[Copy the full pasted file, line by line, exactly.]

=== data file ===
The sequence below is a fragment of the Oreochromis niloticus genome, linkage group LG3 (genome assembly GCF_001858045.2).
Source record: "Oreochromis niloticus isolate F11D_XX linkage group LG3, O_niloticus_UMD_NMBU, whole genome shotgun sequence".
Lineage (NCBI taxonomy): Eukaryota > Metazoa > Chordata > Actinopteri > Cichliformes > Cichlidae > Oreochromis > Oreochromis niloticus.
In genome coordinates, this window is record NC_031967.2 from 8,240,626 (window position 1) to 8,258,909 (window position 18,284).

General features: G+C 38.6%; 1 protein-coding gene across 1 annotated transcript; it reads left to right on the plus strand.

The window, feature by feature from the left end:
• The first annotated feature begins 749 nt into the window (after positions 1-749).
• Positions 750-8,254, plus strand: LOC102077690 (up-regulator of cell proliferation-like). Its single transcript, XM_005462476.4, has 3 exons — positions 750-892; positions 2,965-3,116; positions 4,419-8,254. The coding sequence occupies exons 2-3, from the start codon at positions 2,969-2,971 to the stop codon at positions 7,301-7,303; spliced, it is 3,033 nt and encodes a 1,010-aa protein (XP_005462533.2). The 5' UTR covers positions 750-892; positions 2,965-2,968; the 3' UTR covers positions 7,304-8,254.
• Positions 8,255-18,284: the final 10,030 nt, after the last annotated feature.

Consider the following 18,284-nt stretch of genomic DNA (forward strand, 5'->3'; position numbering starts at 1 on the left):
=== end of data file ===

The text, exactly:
The sequence below is a fragment of the Oreochromis niloticus genome, linkage group LG3 (genome assembly GCF_001858045.2).
Source record: "Oreochromis niloticus isolate F11D_XX linkage group LG3, O_niloticus_UMD_NMBU, whole genome shotgun sequence".
Lineage (NCBI taxonomy): Eukaryota > Metazoa > Chordata > Actinopteri > Cichliformes > Cichlidae > Oreochromis > Oreochromis niloticus.
In genome coordinates, this window is record NC_031967.2 from 8,240,626 (window position 1) to 8,258,909 (window position 18,284).

General features: G+C 38.6%; 1 protein-coding gene across 1 annotated transcript; it reads left to right on the plus strand.

The window, feature by feature from the left end:
• The first annotated feature begins 749 nt into the window (after positions 1-749).
• Positions 750-8,254, plus strand: LOC102077690 (up-regulator of cell proliferation-like). Its single transcript, XM_005462476.4, has 3 exons — positions 750-892; positions 2,965-3,116; positions 4,419-8,254. The coding sequence occupies exons 2-3, from the start codon at positions 2,969-2,971 to the stop codon at positions 7,301-7,303; spliced, it is 3,033 nt and encodes a 1,010-aa protein (XP_005462533.2). The 5' UTR covers positions 750-892; positions 2,965-2,968; the 3' UTR covers positions 7,304-8,254.
• Positions 8,255-18,284: the final 10,030 nt, after the last annotated feature.

Consider the following 18,284-nt stretch of genomic DNA (forward strand, 5'->3'; position numbering starts at 1 on the left):